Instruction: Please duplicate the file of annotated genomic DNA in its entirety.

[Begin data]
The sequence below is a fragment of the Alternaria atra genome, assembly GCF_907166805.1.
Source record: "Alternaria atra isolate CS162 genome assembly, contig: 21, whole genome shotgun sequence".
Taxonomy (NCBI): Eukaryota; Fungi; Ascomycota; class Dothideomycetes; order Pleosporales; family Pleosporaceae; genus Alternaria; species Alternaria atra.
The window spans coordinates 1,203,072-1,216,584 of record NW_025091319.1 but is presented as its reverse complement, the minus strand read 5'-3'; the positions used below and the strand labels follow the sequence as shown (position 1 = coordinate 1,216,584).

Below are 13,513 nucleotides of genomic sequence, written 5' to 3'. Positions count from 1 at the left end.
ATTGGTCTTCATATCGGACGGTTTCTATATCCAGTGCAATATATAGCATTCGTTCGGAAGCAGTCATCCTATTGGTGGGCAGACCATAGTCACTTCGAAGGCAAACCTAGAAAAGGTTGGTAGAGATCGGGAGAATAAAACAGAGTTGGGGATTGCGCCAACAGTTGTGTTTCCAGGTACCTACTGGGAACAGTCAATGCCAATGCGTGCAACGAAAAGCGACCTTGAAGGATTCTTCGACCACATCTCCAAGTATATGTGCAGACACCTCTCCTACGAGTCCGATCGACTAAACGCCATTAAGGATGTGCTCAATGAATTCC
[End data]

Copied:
The sequence below is a fragment of the Alternaria atra genome, assembly GCF_907166805.1.
Source record: "Alternaria atra isolate CS162 genome assembly, contig: 21, whole genome shotgun sequence".
Taxonomy (NCBI): Eukaryota; Fungi; Ascomycota; class Dothideomycetes; order Pleosporales; family Pleosporaceae; genus Alternaria; species Alternaria atra.
The window spans coordinates 1,203,072-1,216,584 of record NW_025091319.1 but is presented as its reverse complement, the minus strand read 5'-3'; the positions used below and the strand labels follow the sequence as shown (position 1 = coordinate 1,216,584).

Below are 13,513 nucleotides of genomic sequence, written 5' to 3'. Positions count from 1 at the left end.
ATTGGTCTTCATATCGGACGGTTTCTATATCCAGTGCAATATATAGCATTCGTTCGGAAGCAGTCATCCTATTGGTGGGCAGACCATAGTCACTTCGAAGGCAAACCTAGAAAAGGTTGGTAGAGATCGGGAGAATAAAACAGAGTTGGGGATTGCGCCAACAGTTGTGTTTCCAGGTACCTACTGGGAACAGTCAATGCCAATGCGTGCAACGAAAAGCGACCTTGAAGGATTCTTCGACCACATCTCCAAGTATATGTGCAGACACCTCTCCTACGAGTCCGATCGACTAAACGCCATTAAGGATGTGCTCAATGAATTCC